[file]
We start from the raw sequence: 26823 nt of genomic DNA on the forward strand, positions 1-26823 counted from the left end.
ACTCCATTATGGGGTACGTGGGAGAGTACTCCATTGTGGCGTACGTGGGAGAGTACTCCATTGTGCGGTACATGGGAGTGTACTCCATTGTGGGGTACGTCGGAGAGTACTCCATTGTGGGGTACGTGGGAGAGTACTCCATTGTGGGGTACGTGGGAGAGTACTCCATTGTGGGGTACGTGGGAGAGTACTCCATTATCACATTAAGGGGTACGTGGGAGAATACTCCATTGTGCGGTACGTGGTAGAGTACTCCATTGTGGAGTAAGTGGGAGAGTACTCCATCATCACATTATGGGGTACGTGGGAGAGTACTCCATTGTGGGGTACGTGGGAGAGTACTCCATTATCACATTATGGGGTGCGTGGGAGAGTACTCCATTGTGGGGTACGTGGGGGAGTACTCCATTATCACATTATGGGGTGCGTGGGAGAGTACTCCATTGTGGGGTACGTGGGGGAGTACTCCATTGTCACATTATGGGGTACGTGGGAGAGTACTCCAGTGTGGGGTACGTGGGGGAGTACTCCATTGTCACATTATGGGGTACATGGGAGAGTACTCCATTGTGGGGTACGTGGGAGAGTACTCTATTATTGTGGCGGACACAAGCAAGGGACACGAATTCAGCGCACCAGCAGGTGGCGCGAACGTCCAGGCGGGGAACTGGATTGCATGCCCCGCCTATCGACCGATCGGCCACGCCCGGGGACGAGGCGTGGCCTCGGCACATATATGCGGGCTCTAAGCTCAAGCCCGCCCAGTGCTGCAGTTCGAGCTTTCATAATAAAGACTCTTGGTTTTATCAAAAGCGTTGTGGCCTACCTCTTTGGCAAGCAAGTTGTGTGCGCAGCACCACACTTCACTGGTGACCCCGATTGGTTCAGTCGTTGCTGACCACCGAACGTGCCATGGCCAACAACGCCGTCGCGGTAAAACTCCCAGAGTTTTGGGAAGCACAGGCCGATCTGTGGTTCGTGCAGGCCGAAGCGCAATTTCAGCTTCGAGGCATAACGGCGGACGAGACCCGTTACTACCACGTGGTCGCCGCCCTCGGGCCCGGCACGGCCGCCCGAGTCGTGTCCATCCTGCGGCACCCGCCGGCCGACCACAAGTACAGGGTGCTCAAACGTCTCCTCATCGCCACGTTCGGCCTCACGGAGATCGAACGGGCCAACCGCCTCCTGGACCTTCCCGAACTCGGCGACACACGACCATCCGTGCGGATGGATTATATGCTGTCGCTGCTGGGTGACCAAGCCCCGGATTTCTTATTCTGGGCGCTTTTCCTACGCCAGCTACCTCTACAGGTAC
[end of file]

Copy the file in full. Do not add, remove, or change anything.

We start from the raw sequence: 26823 nt of genomic DNA on the forward strand, positions 1-26823 counted from the left end.
ACTCCATTATGGGGTACGTGGGAGAGTACTCCATTGTGGCGTACGTGGGAGAGTACTCCATTGTGCGGTACATGGGAGTGTACTCCATTGTGGGGTACGTCGGAGAGTACTCCATTGTGGGGTACGTGGGAGAGTACTCCATTGTGGGGTACGTGGGAGAGTACTCCATTGTGGGGTACGTGGGAGAGTACTCCATTATCACATTAAGGGGTACGTGGGAGAATACTCCATTGTGCGGTACGTGGTAGAGTACTCCATTGTGGAGTAAGTGGGAGAGTACTCCATCATCACATTATGGGGTACGTGGGAGAGTACTCCATTGTGGGGTACGTGGGAGAGTACTCCATTATCACATTATGGGGTGCGTGGGAGAGTACTCCATTGTGGGGTACGTGGGGGAGTACTCCATTATCACATTATGGGGTGCGTGGGAGAGTACTCCATTGTGGGGTACGTGGGGGAGTACTCCATTGTCACATTATGGGGTACGTGGGAGAGTACTCCAGTGTGGGGTACGTGGGGGAGTACTCCATTGTCACATTATGGGGTACATGGGAGAGTACTCCATTGTGGGGTACGTGGGAGAGTACTCTATTATTGTGGCGGACACAAGCAAGGGACACGAATTCAGCGCACCAGCAGGTGGCGCGAACGTCCAGGCGGGGAACTGGATTGCATGCCCCGCCTATCGACCGATCGGCCACGCCCGGGGACGAGGCGTGGCCTCGGCACATATATGCGGGCTCTAAGCTCAAGCCCGCCCAGTGCTGCAGTTCGAGCTTTCATAATAAAGACTCTTGGTTTTATCAAAAGCGTTGTGGCCTACCTCTTTGGCAAGCAAGTTGTGTGCGCAGCACCACACTTCACTGGTGACCCCGATTGGTTCAGTCGTTGCTGACCACCGAACGTGCCATGGCCAACAACGCCGTCGCGGTAAAACTCCCAGAGTTTTGGGAAGCACAGGCCGATCTGTGGTTCGTGCAGGCCGAAGCGCAATTTCAGCTTCGAGGCATAACGGCGGACGAGACCCGTTACTACCACGTGGTCGCCGCCCTCGGGCCCGGCACGGCCGCCCGAGTCGTGTCCATCCTGCGGCACCCGCCGGCCGACCACAAGTACAGGGTGCTCAAACGTCTCCTCATCGCCACGTTCGGCCTCACGGAGATCGAACGGGCCAACCGCCTCCTGGACCTTCCCGAACTCGGCGACACACGACCATCCGTGCGGATGGATTATATGCTGTCGCTGCTGGGTGACCAAGCCCCGGATTTCTTATTCTGGGCGCTTTTCCTACGCCAGCTACCTCTACAGGTAC